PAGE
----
Enhanced Notification of Critical Ventilator Events

From Clinfowiki
Jump to: navigation, search

Since early studies of mechanical ventilators in 1960s and 1970s it was established that all ventilators have to have alarms to help hospital personal react to problems with ventilators as soon as possible. Since then, ventilators were developed that sounded an alarm every time something was wrong with the ventilator (disconnection, water in a tube, or other less critical problems). Besides a lot of false positive events ventilators produced, the sound of an alarm could easily go unnoticed in the busy routine of Intensive Care Unit. Ventilator alarms that go unnoticed for extended periods of time often result in permanent patient harm or death. Scott Evans et al have developed a system that monitors those alarms and transmits only critical ones to the appropriate personnel of the facility.

New enhanced alert system consisted of both visual and auditory signal that was very different from all the other sounds in ICU, so it was difficult to ignore. The enhanced alerts improve patient safety by alerting all medical staff in the ICU of all critical ventilator events in a timely manner. The duration of the ventilator events since the enhanced system was installed has been reduced to a level where patient harm does not occur. To date the paper was published, researches have not received any verified reports of false-positive enhanced alerts. This is due to the fact that the alert system was developed to distinguish the difference between the severity and different types of alarms generated by the ventilator. The lack of false-positive enhanced alerts has definitely been a key factor leading to the high clinician acceptance.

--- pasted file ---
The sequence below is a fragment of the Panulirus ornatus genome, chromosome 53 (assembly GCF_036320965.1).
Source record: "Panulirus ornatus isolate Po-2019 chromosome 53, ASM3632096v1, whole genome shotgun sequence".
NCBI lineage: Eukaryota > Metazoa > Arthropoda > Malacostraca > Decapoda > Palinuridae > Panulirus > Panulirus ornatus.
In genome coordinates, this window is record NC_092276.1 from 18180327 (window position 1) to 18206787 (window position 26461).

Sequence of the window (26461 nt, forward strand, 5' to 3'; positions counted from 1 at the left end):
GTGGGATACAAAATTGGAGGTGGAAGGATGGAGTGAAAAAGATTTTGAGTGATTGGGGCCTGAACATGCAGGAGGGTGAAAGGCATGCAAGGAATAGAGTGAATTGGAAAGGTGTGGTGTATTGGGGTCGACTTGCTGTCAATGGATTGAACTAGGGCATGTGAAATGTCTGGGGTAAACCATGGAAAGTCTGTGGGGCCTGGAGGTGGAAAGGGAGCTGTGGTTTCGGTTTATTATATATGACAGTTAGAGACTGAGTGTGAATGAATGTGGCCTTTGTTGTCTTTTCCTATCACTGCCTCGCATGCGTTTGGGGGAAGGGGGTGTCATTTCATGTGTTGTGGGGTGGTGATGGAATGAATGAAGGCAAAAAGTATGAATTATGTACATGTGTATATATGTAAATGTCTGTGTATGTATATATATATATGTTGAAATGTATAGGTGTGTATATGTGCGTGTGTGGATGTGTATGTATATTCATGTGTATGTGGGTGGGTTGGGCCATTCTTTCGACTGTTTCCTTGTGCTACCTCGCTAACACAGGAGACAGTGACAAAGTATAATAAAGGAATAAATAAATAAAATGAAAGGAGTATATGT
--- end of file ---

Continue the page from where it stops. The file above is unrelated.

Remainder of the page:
This paper describes in detail the development and implementation of the system. It also reports the initial results of the system and acceptance of the system by physicians and nurses.

Nick Nepochatov